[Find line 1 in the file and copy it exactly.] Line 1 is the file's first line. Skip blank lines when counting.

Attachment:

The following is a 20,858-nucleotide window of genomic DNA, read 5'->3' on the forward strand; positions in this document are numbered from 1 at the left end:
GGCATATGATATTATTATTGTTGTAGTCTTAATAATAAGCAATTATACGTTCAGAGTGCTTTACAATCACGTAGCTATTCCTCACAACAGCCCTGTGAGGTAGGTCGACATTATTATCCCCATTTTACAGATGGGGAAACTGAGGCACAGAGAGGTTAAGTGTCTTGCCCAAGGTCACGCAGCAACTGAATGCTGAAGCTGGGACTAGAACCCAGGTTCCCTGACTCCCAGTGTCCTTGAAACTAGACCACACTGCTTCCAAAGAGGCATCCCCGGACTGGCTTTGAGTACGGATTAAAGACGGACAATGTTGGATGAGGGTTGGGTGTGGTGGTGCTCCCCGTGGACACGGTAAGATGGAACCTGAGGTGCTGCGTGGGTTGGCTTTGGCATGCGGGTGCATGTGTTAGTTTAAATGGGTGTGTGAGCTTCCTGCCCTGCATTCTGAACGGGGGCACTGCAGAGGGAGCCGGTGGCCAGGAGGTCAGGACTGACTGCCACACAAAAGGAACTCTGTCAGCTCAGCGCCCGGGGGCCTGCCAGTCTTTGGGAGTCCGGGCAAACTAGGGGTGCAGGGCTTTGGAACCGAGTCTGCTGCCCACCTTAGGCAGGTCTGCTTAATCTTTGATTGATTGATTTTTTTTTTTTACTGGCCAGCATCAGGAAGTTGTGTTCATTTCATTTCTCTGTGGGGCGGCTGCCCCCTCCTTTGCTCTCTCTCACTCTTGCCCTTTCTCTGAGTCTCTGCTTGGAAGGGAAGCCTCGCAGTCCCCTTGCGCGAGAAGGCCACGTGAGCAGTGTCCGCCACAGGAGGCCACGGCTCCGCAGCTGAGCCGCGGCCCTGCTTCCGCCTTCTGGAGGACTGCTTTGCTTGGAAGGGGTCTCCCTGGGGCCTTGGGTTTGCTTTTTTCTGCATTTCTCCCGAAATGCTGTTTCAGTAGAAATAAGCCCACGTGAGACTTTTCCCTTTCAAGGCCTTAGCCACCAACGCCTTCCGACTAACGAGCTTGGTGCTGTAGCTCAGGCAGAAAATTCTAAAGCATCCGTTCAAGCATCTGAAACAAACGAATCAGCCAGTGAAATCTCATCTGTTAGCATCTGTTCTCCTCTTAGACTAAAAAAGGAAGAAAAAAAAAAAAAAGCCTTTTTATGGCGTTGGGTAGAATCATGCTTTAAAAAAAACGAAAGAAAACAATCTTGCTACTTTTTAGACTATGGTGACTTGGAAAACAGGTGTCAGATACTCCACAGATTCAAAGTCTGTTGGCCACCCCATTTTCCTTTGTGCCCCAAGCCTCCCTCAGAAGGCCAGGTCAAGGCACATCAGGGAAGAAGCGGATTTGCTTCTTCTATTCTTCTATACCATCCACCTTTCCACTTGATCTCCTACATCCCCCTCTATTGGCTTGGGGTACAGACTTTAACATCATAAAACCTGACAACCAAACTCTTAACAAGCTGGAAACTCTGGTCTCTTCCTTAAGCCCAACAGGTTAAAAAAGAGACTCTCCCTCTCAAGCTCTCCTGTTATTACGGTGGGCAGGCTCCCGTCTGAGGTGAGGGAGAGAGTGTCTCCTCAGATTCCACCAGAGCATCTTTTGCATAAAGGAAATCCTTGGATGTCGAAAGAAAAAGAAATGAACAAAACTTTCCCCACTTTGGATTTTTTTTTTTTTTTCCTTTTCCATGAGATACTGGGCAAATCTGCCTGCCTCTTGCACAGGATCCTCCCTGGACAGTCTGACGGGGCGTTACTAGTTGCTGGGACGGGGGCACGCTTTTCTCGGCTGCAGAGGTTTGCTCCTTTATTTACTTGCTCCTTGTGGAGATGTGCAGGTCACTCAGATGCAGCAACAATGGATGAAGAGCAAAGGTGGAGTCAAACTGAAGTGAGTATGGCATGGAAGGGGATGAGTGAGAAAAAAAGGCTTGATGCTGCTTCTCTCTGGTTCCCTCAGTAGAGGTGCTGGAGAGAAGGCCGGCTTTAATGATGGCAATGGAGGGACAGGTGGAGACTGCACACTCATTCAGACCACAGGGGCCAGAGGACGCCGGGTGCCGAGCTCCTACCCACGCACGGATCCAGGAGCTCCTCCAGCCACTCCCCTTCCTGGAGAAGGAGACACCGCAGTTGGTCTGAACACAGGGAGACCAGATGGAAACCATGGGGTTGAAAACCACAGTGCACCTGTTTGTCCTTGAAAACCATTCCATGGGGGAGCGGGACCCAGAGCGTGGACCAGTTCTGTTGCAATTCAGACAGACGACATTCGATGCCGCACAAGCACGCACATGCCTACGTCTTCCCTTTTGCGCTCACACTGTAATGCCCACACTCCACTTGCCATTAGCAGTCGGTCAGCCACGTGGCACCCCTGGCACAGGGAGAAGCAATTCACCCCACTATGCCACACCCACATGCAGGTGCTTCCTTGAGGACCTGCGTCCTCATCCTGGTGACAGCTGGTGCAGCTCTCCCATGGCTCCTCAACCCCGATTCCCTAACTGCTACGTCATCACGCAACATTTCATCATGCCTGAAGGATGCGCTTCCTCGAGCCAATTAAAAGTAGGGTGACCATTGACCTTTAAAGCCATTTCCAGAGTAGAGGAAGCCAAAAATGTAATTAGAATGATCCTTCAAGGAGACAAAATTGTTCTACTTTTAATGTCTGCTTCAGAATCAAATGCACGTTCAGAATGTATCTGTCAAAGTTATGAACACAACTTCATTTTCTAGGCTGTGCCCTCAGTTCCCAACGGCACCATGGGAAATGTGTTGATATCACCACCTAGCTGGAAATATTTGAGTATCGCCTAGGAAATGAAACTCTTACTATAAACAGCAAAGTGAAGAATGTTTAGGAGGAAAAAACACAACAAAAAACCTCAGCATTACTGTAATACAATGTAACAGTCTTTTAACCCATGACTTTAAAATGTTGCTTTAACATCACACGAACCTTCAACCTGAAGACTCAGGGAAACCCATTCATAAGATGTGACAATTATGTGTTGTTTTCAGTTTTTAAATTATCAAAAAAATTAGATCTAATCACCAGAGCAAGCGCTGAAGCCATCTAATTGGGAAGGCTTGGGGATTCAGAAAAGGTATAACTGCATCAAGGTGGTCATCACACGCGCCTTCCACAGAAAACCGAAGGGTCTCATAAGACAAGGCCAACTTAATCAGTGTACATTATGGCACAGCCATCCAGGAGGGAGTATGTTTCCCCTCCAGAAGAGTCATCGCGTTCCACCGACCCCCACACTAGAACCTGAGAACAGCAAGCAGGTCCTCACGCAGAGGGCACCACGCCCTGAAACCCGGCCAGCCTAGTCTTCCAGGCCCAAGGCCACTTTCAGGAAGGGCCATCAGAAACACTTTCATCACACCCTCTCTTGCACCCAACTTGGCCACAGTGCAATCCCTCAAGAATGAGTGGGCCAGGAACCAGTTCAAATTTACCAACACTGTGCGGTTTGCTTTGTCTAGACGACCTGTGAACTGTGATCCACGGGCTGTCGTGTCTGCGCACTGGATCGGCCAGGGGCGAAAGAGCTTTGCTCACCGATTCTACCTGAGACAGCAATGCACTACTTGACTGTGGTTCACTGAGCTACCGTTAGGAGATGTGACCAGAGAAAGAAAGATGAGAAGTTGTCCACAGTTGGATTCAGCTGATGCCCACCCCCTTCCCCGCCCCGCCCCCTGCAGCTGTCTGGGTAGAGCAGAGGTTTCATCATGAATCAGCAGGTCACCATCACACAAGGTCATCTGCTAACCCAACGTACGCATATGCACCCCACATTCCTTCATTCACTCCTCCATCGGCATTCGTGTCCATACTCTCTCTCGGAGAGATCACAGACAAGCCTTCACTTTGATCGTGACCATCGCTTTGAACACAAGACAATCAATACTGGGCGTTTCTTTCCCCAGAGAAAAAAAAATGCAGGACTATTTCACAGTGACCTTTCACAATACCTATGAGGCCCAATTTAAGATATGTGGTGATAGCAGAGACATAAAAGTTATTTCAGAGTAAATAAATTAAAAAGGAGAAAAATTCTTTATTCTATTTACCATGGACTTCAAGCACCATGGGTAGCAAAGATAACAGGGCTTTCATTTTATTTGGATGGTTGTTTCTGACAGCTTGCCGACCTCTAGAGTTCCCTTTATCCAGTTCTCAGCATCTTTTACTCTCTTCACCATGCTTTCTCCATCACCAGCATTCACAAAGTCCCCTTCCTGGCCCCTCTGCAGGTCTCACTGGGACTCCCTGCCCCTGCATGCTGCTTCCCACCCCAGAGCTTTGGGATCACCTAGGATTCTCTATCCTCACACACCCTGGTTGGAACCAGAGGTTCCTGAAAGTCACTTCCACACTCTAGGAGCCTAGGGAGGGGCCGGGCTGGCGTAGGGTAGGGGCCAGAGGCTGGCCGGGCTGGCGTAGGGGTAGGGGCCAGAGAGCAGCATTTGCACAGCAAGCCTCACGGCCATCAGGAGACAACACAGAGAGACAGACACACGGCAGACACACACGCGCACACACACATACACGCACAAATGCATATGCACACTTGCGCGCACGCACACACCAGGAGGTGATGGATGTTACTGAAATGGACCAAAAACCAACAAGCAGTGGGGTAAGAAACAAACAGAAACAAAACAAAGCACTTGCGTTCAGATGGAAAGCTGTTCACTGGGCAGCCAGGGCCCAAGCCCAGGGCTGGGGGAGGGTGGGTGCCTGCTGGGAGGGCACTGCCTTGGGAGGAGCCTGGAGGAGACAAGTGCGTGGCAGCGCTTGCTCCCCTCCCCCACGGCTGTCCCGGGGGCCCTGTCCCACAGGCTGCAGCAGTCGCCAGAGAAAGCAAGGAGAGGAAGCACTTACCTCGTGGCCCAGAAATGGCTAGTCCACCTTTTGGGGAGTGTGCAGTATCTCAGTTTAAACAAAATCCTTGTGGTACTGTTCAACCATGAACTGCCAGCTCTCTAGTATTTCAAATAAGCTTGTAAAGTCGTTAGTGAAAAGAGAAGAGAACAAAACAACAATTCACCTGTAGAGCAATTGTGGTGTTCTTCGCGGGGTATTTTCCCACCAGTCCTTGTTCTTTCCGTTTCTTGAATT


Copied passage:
The following is a 20,858-nucleotide window of genomic DNA, read 5'->3' on the forward strand; positions in this document are numbered from 1 at the left end: